TPM, a specification developed by the Trusted Computing Group and endorsed by Intel and many motherboard manufacturers, utilises a separate security microchip for the storage and transmission of keys, passwords and digital certificates. Proponents of TPM argue that hardware-level security is less vulnerable to attacks than software-based systems, which can often easily be thwarted if attackers have physical access to a machine's hard drive.
Chris Mayers, principal security architect for Citrix, told ZDNet Australia that the company is actively experimenting with the use of TPM technology for future software packages.
He declined to discuss specific release dates or plans for individual products, but said that the ability to securely store digital certificates would help encourage more widespread certificate use.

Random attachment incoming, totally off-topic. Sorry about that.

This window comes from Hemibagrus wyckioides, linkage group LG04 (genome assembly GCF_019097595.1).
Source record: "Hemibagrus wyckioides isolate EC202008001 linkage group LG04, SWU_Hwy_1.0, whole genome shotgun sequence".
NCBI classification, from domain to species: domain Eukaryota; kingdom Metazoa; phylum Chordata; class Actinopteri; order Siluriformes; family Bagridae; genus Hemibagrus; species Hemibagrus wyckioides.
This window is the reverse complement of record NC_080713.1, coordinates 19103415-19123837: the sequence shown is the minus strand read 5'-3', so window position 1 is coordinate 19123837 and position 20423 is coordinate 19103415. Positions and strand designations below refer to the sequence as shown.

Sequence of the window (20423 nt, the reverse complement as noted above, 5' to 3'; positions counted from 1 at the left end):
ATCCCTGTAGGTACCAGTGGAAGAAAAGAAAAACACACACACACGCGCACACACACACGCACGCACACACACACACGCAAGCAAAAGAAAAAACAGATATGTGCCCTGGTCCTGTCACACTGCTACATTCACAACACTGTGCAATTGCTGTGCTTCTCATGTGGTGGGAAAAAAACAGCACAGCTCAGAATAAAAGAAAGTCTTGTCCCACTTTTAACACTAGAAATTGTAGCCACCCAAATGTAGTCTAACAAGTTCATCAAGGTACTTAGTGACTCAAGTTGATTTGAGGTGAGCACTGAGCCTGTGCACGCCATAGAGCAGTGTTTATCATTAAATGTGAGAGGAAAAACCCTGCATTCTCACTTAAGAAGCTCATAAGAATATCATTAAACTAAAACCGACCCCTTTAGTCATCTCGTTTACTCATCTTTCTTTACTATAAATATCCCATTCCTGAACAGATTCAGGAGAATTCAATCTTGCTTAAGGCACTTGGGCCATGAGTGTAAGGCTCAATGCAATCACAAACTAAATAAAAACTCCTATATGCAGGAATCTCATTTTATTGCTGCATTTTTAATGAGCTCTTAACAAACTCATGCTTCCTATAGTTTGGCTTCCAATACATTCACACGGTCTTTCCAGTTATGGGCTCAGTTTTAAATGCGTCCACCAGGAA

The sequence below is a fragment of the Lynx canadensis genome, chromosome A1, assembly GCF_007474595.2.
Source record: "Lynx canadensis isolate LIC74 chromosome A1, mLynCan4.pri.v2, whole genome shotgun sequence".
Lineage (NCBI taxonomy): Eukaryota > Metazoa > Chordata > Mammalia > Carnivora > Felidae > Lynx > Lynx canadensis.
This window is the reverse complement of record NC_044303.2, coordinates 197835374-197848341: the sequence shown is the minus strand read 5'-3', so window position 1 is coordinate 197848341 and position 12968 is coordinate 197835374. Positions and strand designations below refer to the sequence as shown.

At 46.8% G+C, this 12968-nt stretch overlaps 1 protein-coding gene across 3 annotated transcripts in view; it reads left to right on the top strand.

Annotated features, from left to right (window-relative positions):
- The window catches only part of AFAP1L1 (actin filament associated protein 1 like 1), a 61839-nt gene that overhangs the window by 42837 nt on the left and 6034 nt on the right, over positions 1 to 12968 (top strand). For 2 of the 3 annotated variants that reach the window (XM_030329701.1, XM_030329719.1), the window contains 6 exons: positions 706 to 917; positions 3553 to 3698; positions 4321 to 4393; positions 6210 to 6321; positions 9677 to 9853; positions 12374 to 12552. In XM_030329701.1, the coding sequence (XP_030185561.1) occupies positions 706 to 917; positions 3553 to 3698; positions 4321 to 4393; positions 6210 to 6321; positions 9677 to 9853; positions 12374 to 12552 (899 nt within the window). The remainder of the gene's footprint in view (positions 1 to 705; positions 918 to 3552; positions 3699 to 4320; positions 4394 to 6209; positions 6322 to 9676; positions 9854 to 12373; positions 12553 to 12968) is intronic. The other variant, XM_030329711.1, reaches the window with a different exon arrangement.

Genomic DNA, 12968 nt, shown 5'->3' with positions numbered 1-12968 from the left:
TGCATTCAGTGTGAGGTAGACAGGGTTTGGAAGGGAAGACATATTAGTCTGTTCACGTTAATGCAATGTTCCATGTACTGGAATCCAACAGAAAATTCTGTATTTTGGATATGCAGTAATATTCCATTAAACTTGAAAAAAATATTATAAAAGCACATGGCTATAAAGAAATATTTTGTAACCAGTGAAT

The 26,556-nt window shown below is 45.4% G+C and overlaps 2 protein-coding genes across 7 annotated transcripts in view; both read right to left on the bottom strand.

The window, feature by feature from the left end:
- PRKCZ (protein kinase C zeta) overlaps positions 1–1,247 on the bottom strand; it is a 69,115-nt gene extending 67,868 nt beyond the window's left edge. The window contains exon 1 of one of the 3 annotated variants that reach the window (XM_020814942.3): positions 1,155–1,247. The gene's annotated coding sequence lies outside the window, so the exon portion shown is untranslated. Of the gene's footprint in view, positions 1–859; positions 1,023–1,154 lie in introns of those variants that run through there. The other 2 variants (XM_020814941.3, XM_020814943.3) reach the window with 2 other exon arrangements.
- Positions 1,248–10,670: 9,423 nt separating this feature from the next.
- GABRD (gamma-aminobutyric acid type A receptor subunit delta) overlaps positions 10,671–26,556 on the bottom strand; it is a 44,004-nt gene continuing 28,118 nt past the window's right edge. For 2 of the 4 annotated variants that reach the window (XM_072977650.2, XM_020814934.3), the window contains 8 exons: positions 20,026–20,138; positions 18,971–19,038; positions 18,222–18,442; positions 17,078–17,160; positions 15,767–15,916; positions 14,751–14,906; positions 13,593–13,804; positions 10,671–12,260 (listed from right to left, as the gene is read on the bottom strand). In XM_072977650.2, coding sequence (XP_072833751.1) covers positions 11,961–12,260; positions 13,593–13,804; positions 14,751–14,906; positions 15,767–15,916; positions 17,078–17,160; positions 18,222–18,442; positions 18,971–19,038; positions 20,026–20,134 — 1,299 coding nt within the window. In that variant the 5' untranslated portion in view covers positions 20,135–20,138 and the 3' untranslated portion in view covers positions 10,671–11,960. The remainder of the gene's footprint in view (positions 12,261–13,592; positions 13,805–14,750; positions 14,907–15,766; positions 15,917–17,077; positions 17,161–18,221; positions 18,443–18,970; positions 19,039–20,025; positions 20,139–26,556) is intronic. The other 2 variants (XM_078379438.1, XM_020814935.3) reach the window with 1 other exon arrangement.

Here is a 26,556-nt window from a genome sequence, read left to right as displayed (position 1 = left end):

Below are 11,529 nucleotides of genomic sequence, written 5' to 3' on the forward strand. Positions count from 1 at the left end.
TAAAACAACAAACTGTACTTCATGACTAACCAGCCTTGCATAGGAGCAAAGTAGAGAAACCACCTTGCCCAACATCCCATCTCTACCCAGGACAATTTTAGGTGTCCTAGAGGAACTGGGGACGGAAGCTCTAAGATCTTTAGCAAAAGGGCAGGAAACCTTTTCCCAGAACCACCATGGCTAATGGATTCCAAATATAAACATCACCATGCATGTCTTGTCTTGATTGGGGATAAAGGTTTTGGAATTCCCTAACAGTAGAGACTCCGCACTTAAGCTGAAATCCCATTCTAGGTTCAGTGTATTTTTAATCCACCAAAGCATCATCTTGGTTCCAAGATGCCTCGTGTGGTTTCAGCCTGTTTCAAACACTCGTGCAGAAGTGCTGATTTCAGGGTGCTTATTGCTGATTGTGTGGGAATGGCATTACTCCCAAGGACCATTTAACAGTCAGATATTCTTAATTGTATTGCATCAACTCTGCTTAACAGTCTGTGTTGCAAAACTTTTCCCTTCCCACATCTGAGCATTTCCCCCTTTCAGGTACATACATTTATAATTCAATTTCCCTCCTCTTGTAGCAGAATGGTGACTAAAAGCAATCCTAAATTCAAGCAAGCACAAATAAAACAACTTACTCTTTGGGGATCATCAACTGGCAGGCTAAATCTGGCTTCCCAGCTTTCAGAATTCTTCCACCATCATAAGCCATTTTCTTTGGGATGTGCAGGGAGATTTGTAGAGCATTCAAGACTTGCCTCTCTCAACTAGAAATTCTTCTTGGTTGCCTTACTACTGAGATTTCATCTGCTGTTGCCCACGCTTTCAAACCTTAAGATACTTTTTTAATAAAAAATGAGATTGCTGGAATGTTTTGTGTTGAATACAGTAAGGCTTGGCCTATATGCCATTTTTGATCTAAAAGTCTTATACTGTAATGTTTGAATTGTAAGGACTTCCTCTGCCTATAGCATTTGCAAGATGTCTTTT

Citrix is best-known for its Presentation Server virtualisation package and various flavours of remote access software, all of which could potentially utilise TPM to provide a higher level of authentication before connecting users to enterprise networks.
TPM is also being promoted by Microsoft, which has incorporated support for the platform into the business versions of its forthcoming Vista operating system.
OS-level support should also make it easier for independent software vendors (ISVs) to develop Windows applications that utilise TPM.
The TPM concept has not been without controversy. Opponents argue that such chips can be used to enforce high-level digital rights management (DRM), making it impossible to access digital content except on a single specified machine.
TPM also proved a major stumbling block to attempts by enthusiasts to run Windows XP on Intel-based Macintoshes, although that problem has essentially evaporated following Apple's release of its Boot Camp beta software to perform the same task.